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Title: Adaptation to patienthood : a grounded theory study on the contributions of Healthcare Assistants towards the patient experience
Author: Morey, Sarah Louise
ISNI:       0000 0004 7430 0292
Awarding Body: Northumbria University
Current Institution: Northumbria University
Date of Award: 2016
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Background: The healthcare assistant (HCA) workforce delivers much of the fundamental care across both health and social care and is therefore in a unique position to influence the patient experience. To date, there has been little qualitative research that explores the HCA role from the perspective of the patient. Research Aim: The research set out to explore, and generate a theoretical understanding of, the role of the HCA from the patient perspective within secondary care. Research Design This study explores patients’ perceptions of the role of the HCA within secondary care. Ethical approval was granted in May 2014. Data were collected in a large teaching hospital in North East England between 2014 and 2015. Employing constructivist grounded theory, twenty patient interviews were coded and analysed. Three later interviews were added for depth to the findings. Findings: Four core categories emerged from the data: · Expectation Participants entered the healthcare environment with varying expectations but told a largely positive story about their experiences, reframing negative episodes within an overall positive narrative. This reframing may indicate participants were indirectly reinvesting in staff for their future care needs. · Observation: Some participants worked out “who was who” through observation, often associating tasks with uniform. Where jurisdiction and performance of the HCA was not as expected, this sometimes made participants more vigilant. · Meaningful connections Meaningful connections involved comfort and consideration from staff and humorous interactions between participants and HCAs. These connections contributed to the patienthood experience and were employed as a trading strategy, to cement relationships and overcome difficult circumstances. · Adaptation Participants worked out when to ask for help, recognising their dependency on staff availability and desire not to be labelled a nuisance. Conclusion: In conclusion, education and development for HCAs that enhances understanding of roles and performance and their impact on relationships with patients would enhance the patient experience. Implications Investigation of the negative patient episodes hidden within reframed positive narratives would inform future policy and educational initiatives.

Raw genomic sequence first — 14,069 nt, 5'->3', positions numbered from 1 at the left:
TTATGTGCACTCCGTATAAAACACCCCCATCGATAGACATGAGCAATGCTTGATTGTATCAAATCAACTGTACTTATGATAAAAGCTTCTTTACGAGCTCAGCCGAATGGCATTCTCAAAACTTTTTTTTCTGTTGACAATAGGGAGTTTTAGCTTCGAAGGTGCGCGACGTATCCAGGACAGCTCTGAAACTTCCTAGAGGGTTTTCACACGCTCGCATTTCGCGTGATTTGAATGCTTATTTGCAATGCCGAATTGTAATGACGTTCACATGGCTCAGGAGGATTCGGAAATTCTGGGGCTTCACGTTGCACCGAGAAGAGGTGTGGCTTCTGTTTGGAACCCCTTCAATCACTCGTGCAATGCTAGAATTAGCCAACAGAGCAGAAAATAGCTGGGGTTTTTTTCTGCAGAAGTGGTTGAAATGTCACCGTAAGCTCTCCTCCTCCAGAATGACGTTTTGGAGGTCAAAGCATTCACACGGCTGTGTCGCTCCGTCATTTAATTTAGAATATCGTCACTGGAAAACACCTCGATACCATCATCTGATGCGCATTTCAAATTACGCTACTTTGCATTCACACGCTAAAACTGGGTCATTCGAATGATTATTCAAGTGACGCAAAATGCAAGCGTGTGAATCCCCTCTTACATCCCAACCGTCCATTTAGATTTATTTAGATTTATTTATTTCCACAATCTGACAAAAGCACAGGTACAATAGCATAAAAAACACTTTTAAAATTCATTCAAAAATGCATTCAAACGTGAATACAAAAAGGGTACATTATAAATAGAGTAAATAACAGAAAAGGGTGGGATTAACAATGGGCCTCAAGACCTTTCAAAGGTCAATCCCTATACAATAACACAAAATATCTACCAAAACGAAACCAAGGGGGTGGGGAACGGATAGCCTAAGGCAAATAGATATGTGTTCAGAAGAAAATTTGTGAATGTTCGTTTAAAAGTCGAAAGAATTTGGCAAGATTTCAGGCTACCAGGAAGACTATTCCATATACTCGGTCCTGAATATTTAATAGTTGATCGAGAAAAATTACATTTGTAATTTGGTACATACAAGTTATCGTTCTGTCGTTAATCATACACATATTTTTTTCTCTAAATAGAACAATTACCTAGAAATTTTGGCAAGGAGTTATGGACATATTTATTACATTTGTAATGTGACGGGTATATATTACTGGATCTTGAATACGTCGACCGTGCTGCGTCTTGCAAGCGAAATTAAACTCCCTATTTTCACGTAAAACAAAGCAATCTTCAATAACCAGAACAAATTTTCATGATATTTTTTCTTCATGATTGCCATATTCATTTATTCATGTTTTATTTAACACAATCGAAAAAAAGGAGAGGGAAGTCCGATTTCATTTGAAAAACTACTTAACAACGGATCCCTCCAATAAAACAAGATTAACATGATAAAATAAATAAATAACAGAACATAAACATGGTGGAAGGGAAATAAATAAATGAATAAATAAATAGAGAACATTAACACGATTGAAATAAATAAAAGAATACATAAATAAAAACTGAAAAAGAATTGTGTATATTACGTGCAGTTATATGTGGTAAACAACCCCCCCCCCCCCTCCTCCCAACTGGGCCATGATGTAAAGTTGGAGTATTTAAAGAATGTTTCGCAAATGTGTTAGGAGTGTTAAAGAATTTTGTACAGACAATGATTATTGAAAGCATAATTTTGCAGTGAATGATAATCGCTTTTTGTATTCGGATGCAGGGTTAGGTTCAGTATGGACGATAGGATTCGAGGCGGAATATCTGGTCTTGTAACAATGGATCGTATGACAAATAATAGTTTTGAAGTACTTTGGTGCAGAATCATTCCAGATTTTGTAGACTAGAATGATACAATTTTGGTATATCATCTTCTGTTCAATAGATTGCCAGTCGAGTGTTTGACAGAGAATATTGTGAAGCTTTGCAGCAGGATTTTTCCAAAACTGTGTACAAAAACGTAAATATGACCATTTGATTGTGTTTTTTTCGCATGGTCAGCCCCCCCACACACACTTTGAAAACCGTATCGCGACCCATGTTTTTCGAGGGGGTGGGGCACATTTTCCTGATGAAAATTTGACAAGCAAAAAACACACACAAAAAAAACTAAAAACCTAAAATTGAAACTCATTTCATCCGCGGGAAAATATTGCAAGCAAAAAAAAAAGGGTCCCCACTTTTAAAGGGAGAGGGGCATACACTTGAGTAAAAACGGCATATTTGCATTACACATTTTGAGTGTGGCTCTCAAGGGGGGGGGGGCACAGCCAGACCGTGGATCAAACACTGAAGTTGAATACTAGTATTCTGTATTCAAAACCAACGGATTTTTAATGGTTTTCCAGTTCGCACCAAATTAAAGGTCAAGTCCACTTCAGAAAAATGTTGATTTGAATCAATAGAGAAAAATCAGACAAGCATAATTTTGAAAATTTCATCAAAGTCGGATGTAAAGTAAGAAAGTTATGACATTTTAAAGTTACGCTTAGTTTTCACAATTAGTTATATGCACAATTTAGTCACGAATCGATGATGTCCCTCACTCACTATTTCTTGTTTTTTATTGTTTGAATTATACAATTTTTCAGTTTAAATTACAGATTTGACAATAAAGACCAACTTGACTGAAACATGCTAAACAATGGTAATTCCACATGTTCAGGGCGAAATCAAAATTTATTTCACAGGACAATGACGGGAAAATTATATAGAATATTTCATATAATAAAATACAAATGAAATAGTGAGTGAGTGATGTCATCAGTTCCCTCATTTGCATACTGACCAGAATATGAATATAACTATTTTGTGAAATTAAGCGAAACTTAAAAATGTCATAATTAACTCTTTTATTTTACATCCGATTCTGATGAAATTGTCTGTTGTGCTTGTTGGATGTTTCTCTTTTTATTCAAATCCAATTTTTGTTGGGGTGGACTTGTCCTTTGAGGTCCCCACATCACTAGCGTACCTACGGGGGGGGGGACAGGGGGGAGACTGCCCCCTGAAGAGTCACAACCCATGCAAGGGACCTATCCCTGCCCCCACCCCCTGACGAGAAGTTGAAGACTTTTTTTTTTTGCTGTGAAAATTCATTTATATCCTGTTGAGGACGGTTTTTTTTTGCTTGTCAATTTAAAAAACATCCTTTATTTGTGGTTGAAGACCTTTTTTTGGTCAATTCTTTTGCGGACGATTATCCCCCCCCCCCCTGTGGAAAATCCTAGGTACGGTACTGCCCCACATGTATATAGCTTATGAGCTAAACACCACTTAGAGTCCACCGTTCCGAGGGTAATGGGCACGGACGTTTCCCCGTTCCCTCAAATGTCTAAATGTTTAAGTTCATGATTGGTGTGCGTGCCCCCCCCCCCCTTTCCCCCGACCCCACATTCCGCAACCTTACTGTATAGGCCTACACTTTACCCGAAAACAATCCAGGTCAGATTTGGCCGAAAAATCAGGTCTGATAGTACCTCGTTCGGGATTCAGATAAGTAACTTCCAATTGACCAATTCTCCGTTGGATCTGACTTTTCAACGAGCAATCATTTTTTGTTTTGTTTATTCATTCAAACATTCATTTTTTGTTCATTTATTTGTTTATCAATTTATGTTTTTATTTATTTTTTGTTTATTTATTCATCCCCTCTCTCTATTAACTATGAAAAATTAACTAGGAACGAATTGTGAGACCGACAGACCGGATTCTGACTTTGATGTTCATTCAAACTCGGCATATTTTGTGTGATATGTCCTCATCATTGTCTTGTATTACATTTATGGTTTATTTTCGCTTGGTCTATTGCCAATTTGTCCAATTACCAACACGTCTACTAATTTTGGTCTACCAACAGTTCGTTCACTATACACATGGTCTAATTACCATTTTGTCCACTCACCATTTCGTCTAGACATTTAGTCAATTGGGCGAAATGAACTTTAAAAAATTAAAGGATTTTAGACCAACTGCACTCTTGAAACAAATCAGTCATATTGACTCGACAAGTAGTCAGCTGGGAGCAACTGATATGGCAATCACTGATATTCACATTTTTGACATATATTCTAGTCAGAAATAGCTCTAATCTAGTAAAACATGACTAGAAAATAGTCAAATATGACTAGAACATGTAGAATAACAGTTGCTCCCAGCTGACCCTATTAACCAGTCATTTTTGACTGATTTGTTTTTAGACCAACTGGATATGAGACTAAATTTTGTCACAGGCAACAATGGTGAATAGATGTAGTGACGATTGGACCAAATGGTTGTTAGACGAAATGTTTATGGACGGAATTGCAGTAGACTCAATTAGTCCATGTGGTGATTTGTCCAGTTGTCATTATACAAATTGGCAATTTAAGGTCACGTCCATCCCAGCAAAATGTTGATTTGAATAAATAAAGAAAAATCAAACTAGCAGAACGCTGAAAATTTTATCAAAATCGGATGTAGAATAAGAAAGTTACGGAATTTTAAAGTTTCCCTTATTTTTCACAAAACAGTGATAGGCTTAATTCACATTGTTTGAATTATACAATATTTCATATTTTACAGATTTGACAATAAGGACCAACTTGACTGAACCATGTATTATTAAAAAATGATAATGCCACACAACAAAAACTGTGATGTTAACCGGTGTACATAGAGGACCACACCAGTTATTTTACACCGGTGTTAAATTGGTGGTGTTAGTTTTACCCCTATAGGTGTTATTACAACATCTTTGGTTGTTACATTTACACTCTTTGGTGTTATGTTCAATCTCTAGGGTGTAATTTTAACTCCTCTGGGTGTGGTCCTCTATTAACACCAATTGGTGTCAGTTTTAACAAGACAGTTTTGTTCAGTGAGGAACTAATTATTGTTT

Supervisor: Steven, Alison ; Pearson, Pauline Sponsor: Not available
Qualification Name: Thesis (Ph.D.) Qualification Level: Doctoral
EThOS ID:  DOI: Not available
Keywords: B700 Nursing